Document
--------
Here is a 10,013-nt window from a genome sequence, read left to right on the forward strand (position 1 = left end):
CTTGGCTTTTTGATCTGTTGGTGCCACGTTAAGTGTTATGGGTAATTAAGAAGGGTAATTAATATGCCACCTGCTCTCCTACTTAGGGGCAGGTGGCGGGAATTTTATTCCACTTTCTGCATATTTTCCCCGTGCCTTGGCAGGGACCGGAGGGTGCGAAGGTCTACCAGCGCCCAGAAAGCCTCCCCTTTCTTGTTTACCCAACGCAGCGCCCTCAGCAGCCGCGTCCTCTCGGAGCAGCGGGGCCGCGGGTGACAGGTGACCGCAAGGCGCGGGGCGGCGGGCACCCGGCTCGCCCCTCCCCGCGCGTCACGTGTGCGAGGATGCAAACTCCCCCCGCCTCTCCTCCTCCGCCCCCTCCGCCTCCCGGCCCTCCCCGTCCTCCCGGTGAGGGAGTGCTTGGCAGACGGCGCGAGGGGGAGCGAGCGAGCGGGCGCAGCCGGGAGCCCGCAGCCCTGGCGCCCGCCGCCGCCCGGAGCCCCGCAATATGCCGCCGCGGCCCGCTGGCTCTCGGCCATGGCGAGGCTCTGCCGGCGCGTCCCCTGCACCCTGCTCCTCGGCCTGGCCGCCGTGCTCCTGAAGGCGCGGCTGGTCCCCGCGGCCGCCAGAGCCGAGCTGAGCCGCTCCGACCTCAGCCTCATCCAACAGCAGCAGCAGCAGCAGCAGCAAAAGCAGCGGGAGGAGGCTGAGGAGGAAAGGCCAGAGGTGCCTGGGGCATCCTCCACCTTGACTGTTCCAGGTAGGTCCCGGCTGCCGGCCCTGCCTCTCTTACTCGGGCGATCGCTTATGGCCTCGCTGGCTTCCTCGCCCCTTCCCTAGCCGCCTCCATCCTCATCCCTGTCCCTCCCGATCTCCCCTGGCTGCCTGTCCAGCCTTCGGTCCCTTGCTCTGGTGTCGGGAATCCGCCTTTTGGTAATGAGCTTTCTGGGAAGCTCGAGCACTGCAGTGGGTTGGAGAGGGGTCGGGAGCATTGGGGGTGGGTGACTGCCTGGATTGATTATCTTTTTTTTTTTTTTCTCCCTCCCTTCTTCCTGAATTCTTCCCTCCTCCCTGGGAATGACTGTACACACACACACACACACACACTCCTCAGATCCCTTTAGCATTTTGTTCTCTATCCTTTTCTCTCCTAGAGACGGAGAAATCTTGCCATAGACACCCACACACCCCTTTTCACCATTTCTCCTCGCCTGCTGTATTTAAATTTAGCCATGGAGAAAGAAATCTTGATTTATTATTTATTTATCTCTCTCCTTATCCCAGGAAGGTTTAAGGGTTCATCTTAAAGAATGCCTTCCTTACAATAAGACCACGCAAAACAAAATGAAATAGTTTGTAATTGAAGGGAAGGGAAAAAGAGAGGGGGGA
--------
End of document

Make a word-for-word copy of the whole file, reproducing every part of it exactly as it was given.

Here is a 10,013-nt window from a genome sequence, read left to right on the forward strand (position 1 = left end):
CTTGGCTTTTTGATCTGTTGGTGCCACGTTAAGTGTTATGGGTAATTAAGAAGGGTAATTAATATGCCACCTGCTCTCCTACTTAGGGGCAGGTGGCGGGAATTTTATTCCACTTTCTGCATATTTTCCCCGTGCCTTGGCAGGGACCGGAGGGTGCGAAGGTCTACCAGCGCCCAGAAAGCCTCCCCTTTCTTGTTTACCCAACGCAGCGCCCTCAGCAGCCGCGTCCTCTCGGAGCAGCGGGGCCGCGGGTGACAGGTGACCGCAAGGCGCGGGGCGGCGGGCACCCGGCTCGCCCCTCCCCGCGCGTCACGTGTGCGAGGATGCAAACTCCCCCCGCCTCTCCTCCTCCGCCCCCTCCGCCTCCCGGCCCTCCCCGTCCTCCCGGTGAGGGAGTGCTTGGCAGACGGCGCGAGGGGGAGCGAGCGAGCGGGCGCAGCCGGGAGCCCGCAGCCCTGGCGCCCGCCGCCGCCCGGAGCCCCGCAATATGCCGCCGCGGCCCGCTGGCTCTCGGCCATGGCGAGGCTCTGCCGGCGCGTCCCCTGCACCCTGCTCCTCGGCCTGGCCGCCGTGCTCCTGAAGGCGCGGCTGGTCCCCGCGGCCGCCAGAGCCGAGCTGAGCCGCTCCGACCTCAGCCTCATCCAACAGCAGCAGCAGCAGCAGCAGCAAAAGCAGCGGGAGGAGGCTGAGGAGGAAAGGCCAGAGGTGCCTGGGGCATCCTCCACCTTGACTGTTCCAGGTAGGTCCCGGCTGCCGGCCCTGCCTCTCTTACTCGGGCGATCGCTTATGGCCTCGCTGGCTTCCTCGCCCCTTCCCTAGCCGCCTCCATCCTCATCCCTGTCCCTCCCGATCTCCCCTGGCTGCCTGTCCAGCCTTCGGTCCCTTGCTCTGGTGTCGGGAATCCGCCTTTTGGTAATGAGCTTTCTGGGAAGCTCGAGCACTGCAGTGGGTTGGAGAGGGGTCGGGAGCATTGGGGGTGGGTGACTGCCTGGATTGATTATCTTTTTTTTTTTTTTCTCCCTCCCTTCTTCCTGAATTCTTCCCTCCTCCCTGGGAATGACTGTACACACACACACACACACACACTCCTCAGATCCCTTTAGCATTTTGTTCTCTATCCTTTTCTCTCCTAGAGACGGAGAAATCTTGCCATAGACACCCACACACCCCTTTTCACCATTTCTCCTCGCCTGCTGTATTTAAATTTAGCCATGGAGAAAGAAATCTTGATTTATTATTTATTTATCTCTCTCCTTATCCCAGGAAGGTTTAAGGGTTCATCTTAAAGAATGCCTTCCTTACAATAAGACCACGCAAAACAAAATGAAATAGTTTGTAATTGAAGGGAAGGGAAAAAGAGAGGGGGGA